Drivers in the Metering Industry

The reasons for the wide variations in penetration for electricity, water and gas meters are different, partly demographic and partly market based. 85% of households have an electricity supply and almost all of these end points are metered. Of the 15% of households which do not have electricity, two thirds or nearly a quarter of a billion are in rural areas of the Indian subcontinent and Sub-Saharan Africa, with the balance in the rest of the developing world. In terms of population the numbers of people without access to electricity are about double the numbers of households, because the size of rural households in the developing world, especially in South Asia, Africa and the Middle East are double the size of households in the developed countries, around 5-6 compared with 2.5 or fewer persons per household in developed countries. The household penetration of piped water is considerably lower than for electricity and in not all countries and cities are endpoints metered.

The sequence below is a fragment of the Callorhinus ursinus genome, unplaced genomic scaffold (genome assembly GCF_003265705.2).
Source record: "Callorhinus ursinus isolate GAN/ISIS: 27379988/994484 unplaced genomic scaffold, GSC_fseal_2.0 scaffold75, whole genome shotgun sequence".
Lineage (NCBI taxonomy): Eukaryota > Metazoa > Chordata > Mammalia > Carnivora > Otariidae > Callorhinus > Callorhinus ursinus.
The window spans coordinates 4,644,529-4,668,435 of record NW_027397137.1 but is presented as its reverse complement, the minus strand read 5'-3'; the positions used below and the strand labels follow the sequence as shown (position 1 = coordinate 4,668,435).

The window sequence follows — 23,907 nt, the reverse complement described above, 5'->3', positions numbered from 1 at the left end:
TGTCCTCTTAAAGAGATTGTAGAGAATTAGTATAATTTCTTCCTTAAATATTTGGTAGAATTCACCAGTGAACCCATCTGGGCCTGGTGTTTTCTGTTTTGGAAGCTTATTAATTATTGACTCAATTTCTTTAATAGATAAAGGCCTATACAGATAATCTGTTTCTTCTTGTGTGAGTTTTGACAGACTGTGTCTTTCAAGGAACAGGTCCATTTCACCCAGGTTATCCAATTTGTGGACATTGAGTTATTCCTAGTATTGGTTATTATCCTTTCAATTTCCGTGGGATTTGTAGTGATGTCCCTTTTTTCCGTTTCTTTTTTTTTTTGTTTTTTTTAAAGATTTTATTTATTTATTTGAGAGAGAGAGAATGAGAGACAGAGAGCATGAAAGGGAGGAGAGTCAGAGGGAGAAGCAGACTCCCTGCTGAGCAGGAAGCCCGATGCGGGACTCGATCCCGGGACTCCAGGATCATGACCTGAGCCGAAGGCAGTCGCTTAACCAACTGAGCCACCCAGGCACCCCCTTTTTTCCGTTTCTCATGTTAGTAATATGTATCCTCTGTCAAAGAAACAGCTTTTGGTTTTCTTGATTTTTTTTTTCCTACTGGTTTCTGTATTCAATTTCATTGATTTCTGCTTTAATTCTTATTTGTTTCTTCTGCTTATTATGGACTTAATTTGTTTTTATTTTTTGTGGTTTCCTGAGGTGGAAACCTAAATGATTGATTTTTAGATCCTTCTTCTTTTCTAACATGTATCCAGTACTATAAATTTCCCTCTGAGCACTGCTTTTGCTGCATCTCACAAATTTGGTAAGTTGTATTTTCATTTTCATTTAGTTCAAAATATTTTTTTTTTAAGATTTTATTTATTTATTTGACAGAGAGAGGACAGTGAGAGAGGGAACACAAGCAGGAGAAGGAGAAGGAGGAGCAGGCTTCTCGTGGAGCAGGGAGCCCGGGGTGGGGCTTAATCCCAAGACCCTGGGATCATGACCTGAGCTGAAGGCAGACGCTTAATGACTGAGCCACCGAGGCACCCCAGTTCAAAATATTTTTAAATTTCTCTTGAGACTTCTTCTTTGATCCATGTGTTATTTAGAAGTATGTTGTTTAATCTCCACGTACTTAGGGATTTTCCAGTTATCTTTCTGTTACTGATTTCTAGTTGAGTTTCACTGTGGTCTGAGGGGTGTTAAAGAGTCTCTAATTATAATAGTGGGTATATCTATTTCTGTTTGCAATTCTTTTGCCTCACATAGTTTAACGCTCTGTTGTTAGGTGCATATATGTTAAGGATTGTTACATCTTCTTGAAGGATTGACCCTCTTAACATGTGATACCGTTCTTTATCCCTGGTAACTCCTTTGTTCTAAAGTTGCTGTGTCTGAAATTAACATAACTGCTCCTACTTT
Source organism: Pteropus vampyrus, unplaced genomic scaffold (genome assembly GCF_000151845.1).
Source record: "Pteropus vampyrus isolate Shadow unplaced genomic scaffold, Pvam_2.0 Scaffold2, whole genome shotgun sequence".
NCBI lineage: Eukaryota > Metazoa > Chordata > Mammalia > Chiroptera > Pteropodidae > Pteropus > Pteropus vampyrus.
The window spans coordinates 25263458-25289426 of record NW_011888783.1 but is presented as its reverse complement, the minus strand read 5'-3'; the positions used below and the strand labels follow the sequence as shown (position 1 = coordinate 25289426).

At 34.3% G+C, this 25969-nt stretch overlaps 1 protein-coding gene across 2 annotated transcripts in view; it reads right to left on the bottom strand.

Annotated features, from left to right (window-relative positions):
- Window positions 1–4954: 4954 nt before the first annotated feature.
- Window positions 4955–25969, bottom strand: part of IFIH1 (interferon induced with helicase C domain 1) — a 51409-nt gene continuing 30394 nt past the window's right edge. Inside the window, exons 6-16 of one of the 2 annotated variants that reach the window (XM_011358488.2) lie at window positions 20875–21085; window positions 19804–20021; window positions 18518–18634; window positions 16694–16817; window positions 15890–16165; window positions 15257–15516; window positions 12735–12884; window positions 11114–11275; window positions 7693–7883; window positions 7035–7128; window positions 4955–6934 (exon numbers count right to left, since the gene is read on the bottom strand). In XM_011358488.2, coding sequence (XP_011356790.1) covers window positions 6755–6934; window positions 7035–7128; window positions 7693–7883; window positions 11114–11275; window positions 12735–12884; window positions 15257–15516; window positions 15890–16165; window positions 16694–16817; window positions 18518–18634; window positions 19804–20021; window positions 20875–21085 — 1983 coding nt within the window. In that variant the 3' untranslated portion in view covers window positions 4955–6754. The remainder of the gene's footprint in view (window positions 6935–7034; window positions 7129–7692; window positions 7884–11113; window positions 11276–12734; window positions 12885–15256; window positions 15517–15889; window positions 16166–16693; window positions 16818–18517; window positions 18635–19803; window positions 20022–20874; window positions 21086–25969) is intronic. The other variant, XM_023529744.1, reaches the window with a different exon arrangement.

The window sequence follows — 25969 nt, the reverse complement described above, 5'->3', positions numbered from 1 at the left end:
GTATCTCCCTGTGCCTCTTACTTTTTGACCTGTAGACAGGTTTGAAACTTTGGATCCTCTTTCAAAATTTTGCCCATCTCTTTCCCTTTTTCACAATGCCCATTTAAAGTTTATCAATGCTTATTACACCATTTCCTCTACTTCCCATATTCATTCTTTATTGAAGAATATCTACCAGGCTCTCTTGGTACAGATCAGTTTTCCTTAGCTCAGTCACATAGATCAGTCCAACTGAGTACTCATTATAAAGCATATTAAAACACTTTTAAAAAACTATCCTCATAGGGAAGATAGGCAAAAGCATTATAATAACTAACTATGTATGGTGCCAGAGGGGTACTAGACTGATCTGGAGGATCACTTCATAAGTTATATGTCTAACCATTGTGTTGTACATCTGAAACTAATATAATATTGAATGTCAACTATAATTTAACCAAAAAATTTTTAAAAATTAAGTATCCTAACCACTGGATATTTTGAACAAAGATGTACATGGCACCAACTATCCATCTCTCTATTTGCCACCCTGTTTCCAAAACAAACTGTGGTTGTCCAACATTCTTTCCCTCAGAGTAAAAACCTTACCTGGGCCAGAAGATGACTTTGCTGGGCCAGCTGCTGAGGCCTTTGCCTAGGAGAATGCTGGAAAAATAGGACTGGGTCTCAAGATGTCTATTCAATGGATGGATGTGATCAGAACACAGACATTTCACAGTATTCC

The household penetration of piped gas depends on the utilisation of gas in a country. 101 countries use piped natural gas. Nearly all of these either produce their own or import it through pipelines. A few, principally Japan, Taiwan and Korea import LNG with tankers, since their isolation from gas fields and distance from pipe transport networks makes the cost prohibitive. Although manufactured city gas was more commonly used for lighting a century ago than electricity, electricity penetration and usage has risen uninterrupted for the last hundred years, with a large burst in the period from 1960 to 1980. By contrast, Natural gas usage is more recent, starting as late as the 1980s and 90s in many countries. The consumption of natural gas will grow significantly in the next few years because gasification is increasing, notably in Russia and China, but also in some European countries such as Spain and Portugal, and in South America. This will drive growing demand for meters and the gas market will follow electricity in advanced metering. Another method of distribution which is growing to avoid investment i a pipe network is delivery to a central storage system by tanker.

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